To Establish a Life of Service to Others
“The younger you start to volunteer, the better,’ says Cassidy Richardson. “In my opinion, service should be a priority for everyone – as it teaches you so much, not only about others, but yourself as well.” Throughout her childhood, Cassidy was encouraged to learn about different cultures and languages. The more she studied, the more she felt drawn to help others while putting her growing understanding to work. When Cassidy turned 18, she embarked on a gap year to expand her perspective of the world and find out how she can contribute her developing skills to others. As a Global Volunteer in the Cook Islands, Cassidy tutored primary students at Takitumu school for three weeks. Each day, she helped them strengthen their reading and writing skills, practiced sight words, blended sounds, and read books within their level. Read on about Cassidy’s global journey here.
To Model Compassion and Care to My Daughter
Lisa Godek and her 13-year-old daughter, Chloe Fargo, are committed to helping others outside of work and school. Their latest service trip was a week on the Rosebud Indian Reservation in South Dakota with Global Volunteers. Lisa explained, “I’ve recently embarked on a new life chapter, having left industry after a 20-year career and taking on an adjunct faculty role. I gave myself ample time to reflect on my past and future with the goal of determining what I wanted moving forward. I realized that my career to date consisted of only indirect impact on people’s lives.” They lent a hand to the native Lakota people through everyday tasks and creating a children’s fair for the community. Chloe remarked, “At the end of the week, we had the fair, and I was shocked because kids were coming up to me, hugging me, and thanking me for putting on the event. I did not think I did anything remarkable; it seemed very easy to put this fair together. I didn’t recognize that I would have such a big impact on these kids who have so little.” Lisa concluded, “Living in Manhattan can skew perspectives on what’s important. It’s easy to lose sight of others’ hardships. I wanted Chloe to engage with a community in need and learn, and this is why I chose the Global Volunteers South Dakota program for us!” Read more about Lisa and Chloe’s mother and daughter volunteer program.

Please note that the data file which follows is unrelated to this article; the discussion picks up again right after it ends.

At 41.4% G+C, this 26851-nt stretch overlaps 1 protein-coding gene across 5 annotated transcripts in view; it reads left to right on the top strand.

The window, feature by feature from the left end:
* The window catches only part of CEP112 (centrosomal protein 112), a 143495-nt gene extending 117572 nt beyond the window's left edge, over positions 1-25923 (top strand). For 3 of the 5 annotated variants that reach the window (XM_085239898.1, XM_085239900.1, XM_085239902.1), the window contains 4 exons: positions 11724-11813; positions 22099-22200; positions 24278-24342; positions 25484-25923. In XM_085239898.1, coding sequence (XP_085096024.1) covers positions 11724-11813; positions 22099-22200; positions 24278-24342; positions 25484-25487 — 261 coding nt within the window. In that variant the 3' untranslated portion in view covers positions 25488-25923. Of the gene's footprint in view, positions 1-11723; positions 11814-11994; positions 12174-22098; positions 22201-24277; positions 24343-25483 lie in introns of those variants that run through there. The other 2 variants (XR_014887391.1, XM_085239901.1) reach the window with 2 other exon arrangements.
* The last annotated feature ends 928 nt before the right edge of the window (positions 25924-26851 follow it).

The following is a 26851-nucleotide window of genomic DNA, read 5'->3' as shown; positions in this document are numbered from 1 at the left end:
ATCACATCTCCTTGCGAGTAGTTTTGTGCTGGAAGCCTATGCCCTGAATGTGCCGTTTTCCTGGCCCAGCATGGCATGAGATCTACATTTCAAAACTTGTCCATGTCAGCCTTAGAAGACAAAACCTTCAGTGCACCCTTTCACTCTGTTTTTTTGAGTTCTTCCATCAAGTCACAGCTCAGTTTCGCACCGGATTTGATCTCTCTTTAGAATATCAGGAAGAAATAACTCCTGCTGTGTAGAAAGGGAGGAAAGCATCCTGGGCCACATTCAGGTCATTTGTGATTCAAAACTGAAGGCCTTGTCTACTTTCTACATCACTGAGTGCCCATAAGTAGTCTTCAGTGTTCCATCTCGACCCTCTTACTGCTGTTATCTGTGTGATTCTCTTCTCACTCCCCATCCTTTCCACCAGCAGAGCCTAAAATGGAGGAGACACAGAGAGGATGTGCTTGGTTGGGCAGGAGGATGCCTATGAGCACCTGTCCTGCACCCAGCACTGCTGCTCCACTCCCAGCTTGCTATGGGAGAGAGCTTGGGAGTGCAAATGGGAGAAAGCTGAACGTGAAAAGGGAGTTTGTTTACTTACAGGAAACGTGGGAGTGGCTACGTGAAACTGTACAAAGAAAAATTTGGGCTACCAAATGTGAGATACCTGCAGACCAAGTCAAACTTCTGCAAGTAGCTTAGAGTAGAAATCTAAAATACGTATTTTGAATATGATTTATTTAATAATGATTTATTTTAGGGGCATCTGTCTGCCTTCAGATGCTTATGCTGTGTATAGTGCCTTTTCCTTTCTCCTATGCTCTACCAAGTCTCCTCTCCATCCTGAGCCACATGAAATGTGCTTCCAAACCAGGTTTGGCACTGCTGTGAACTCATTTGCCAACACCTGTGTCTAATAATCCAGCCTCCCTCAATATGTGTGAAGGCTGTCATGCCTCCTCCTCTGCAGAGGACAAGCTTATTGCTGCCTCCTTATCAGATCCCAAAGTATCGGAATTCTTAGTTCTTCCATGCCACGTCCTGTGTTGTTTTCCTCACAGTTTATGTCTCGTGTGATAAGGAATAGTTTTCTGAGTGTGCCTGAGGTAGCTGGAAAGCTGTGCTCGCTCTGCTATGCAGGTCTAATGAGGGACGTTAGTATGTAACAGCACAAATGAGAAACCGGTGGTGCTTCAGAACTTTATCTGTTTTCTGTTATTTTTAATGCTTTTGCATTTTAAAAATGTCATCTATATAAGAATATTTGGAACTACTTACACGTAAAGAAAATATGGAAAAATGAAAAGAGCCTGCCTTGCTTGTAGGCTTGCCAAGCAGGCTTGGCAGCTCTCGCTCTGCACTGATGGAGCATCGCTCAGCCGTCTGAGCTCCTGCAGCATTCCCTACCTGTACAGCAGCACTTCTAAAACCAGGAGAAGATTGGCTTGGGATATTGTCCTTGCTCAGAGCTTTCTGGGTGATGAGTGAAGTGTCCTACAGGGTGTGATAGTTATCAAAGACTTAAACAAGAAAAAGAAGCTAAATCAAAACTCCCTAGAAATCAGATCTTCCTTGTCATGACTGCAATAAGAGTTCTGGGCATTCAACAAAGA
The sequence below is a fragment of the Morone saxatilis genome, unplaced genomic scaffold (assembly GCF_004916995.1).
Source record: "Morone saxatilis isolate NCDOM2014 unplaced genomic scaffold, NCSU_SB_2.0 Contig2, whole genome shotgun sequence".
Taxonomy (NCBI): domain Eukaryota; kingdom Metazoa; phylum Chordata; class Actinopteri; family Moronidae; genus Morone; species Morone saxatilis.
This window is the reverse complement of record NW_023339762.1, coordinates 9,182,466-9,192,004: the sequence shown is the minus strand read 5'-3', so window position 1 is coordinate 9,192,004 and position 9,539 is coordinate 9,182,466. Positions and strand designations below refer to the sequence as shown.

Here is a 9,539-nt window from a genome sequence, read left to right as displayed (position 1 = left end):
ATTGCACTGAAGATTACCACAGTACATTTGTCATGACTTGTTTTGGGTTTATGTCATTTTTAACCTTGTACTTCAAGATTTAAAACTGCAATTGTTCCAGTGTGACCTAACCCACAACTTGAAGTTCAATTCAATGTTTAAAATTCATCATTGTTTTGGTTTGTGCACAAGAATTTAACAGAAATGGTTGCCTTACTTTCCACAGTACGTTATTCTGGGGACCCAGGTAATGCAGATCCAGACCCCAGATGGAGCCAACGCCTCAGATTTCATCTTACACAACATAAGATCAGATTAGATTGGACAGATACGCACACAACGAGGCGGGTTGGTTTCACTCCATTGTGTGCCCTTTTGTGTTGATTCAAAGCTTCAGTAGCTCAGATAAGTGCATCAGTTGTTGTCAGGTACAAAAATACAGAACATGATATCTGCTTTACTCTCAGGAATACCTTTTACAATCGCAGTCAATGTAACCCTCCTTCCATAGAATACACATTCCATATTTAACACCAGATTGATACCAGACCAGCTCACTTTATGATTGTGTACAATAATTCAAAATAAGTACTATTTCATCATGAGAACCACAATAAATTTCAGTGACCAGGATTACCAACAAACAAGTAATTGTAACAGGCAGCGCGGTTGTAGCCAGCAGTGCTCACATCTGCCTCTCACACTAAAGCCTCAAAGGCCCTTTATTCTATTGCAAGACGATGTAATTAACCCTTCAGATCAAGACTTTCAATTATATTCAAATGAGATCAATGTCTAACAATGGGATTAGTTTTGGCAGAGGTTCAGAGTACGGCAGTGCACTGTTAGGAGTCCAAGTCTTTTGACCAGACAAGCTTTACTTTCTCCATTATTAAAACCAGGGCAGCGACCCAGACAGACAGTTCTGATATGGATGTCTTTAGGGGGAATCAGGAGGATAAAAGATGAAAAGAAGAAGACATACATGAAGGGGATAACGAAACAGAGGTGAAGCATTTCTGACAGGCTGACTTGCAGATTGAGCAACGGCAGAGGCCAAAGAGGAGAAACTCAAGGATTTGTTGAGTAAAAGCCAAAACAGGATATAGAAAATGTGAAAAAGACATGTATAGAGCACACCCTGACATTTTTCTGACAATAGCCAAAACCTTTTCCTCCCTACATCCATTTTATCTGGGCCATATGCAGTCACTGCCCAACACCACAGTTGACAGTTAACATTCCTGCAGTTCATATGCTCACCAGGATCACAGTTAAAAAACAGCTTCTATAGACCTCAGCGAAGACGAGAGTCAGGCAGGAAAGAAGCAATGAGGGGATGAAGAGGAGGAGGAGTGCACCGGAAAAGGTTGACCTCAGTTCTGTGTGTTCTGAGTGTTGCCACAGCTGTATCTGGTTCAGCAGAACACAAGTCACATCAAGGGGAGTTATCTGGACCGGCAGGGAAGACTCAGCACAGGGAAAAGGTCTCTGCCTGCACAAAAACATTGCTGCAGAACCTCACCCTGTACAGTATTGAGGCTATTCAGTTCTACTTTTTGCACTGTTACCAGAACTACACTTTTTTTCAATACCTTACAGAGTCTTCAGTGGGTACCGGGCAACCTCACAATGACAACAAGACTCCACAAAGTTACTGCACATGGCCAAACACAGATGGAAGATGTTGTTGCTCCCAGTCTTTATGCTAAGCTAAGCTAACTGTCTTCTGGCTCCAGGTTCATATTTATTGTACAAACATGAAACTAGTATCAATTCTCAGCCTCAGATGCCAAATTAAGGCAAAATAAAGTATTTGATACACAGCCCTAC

To Witness Life Through the Eyes of Children